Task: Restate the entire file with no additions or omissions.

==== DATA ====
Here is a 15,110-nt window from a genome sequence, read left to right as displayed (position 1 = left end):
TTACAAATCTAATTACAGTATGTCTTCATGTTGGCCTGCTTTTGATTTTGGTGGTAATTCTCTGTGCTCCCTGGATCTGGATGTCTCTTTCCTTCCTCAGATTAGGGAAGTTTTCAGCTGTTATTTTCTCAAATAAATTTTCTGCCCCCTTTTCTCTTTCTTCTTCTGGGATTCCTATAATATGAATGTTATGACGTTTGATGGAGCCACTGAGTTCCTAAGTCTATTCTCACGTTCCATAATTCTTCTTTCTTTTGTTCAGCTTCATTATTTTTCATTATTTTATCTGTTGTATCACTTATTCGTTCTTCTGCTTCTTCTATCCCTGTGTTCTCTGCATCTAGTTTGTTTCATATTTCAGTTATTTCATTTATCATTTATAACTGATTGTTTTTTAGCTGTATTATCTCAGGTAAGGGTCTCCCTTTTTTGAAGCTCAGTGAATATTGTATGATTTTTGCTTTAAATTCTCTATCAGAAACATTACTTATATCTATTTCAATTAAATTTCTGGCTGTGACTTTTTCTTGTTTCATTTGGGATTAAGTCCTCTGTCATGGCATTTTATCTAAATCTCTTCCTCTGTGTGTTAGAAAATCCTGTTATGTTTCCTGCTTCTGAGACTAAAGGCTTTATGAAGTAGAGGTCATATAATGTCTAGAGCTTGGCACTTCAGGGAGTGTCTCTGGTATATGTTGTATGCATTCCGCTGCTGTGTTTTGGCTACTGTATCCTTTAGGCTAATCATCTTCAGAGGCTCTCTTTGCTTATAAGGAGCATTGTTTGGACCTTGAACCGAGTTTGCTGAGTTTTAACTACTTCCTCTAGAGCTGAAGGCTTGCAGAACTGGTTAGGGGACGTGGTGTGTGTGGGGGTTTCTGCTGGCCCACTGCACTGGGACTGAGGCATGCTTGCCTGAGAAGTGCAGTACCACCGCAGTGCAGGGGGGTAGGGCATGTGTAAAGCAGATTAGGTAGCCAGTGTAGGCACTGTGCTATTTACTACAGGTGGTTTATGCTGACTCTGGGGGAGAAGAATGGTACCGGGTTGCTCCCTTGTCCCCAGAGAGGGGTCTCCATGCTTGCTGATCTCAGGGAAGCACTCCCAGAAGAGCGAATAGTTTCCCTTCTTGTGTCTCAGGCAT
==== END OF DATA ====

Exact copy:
Here is a 15,110-nt window from a genome sequence, read left to right as displayed (position 1 = left end):
TTACAAATCTAATTACAGTATGTCTTCATGTTGGCCTGCTTTTGATTTTGGTGGTAATTCTCTGTGCTCCCTGGATCTGGATGTCTCTTTCCTTCCTCAGATTAGGGAAGTTTTCAGCTGTTATTTTCTCAAATAAATTTTCTGCCCCCTTTTCTCTTTCTTCTTCTGGGATTCCTATAATATGAATGTTATGACGTTTGATGGAGCCACTGAGTTCCTAAGTCTATTCTCACGTTCCATAATTCTTCTTTCTTTTGTTCAGCTTCATTATTTTTCATTATTTTATCTGTTGTATCACTTATTCGTTCTTCTGCTTCTTCTATCCCTGTGTTCTCTGCATCTAGTTTGTTTCATATTTCAGTTATTTCATTTATCATTTATAACTGATTGTTTTTTAGCTGTATTATCTCAGGTAAGGGTCTCCCTTTTTTGAAGCTCAGTGAATATTGTATGATTTTTGCTTTAAATTCTCTATCAGAAACATTACTTATATCTATTTCAATTAAATTTCTGGCTGTGACTTTTTCTTGTTTCATTTGGGATTAAGTCCTCTGTCATGGCATTTTATCTAAATCTCTTCCTCTGTGTGTTAGAAAATCCTGTTATGTTTCCTGCTTCTGAGACTAAAGGCTTTATGAAGTAGAGGTCATATAATGTCTAGAGCTTGGCACTTCAGGGAGTGTCTCTGGTATATGTTGTATGCATTCCGCTGCTGTGTTTTGGCTACTGTATCCTTTAGGCTAATCATCTTCAGAGGCTCTCTTTGCTTATAAGGAGCATTGTTTGGACCTTGAACCGAGTTTGCTGAGTTTTAACTACTTCCTCTAGAGCTGAAGGCTTGCAGAACTGGTTAGGGGACGTGGTGTGTGTGGGGGTTTCTGCTGGCCCACTGCACTGGGACTGAGGCATGCTTGCCTGAGAAGTGCAGTACCACCGCAGTGCAGGGGGGTAGGGCATGTGTAAAGCAGATTAGGTAGCCAGTGTAGGCACTGTGCTATTTACTACAGGTGGTTTATGCTGACTCTGGGGGAGAAGAATGGTACCGGGTTGCTCCCTTGTCCCCAGAGAGGGGTCTCCATGCTTGCTGATCTCAGGGAAGCACTCCCAGAAGAGCGAATAGTTTCCCTTCTTGTGTCTCAGGCAT